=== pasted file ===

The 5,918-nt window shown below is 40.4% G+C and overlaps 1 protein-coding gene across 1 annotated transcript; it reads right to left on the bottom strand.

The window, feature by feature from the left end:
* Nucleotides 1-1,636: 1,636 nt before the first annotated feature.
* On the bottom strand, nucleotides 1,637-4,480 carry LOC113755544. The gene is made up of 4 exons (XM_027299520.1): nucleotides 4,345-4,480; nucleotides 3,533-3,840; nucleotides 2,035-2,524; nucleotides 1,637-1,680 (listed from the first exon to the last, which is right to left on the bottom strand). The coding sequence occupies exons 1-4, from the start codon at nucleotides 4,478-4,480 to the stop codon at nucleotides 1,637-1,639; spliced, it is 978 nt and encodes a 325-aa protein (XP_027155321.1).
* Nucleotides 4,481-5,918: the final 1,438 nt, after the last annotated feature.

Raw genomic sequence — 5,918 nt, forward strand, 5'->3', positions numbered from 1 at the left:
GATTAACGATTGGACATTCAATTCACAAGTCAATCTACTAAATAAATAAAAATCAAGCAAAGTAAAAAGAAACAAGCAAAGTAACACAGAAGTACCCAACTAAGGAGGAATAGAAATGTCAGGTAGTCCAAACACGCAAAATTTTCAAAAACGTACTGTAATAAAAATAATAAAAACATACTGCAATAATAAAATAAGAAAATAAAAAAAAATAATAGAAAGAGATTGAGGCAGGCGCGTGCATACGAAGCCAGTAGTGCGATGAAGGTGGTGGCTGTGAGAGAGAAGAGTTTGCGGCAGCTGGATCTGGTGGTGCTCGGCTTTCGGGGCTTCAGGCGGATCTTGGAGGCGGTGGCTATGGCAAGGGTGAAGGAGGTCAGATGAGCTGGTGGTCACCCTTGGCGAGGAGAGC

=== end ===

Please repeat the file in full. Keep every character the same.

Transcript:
The 5,918-nt window shown below is 40.4% G+C and overlaps 1 protein-coding gene across 1 annotated transcript; it reads right to left on the bottom strand.

The window, feature by feature from the left end:
* Nucleotides 1-1,636: 1,636 nt before the first annotated feature.
* On the bottom strand, nucleotides 1,637-4,480 carry LOC113755544. The gene is made up of 4 exons (XM_027299520.1): nucleotides 4,345-4,480; nucleotides 3,533-3,840; nucleotides 2,035-2,524; nucleotides 1,637-1,680 (listed from the first exon to the last, which is right to left on the bottom strand). The coding sequence occupies exons 1-4, from the start codon at nucleotides 4,478-4,480 to the stop codon at nucleotides 1,637-1,639; spliced, it is 978 nt and encodes a 325-aa protein (XP_027155321.1).
* Nucleotides 4,481-5,918: the final 1,438 nt, after the last annotated feature.

Raw genomic sequence — 5,918 nt, forward strand, 5'->3', positions numbered from 1 at the left:
GATTAACGATTGGACATTCAATTCACAAGTCAATCTACTAAATAAATAAAAATCAAGCAAAGTAAAAAGAAACAAGCAAAGTAACACAGAAGTACCCAACTAAGGAGGAATAGAAATGTCAGGTAGTCCAAACACGCAAAATTTTCAAAAACGTACTGTAATAAAAATAATAAAAACATACTGCAATAATAAAATAAGAAAATAAAAAAAAATAATAGAAAGAGATTGAGGCAGGCGCGTGCATACGAAGCCAGTAGTGCGATGAAGGTGGTGGCTGTGAGAGAGAAGAGTTTGCGGCAGCTGGATCTGGTGGTGCTCGGCTTTCGGGGCTTCAGGCGGATCTTGGAGGCGGTGGCTATGGCAAGGGTGAAGGAGGTCAGATGAGCTGGTGGTCACCCTTGGCGAGGAGAGC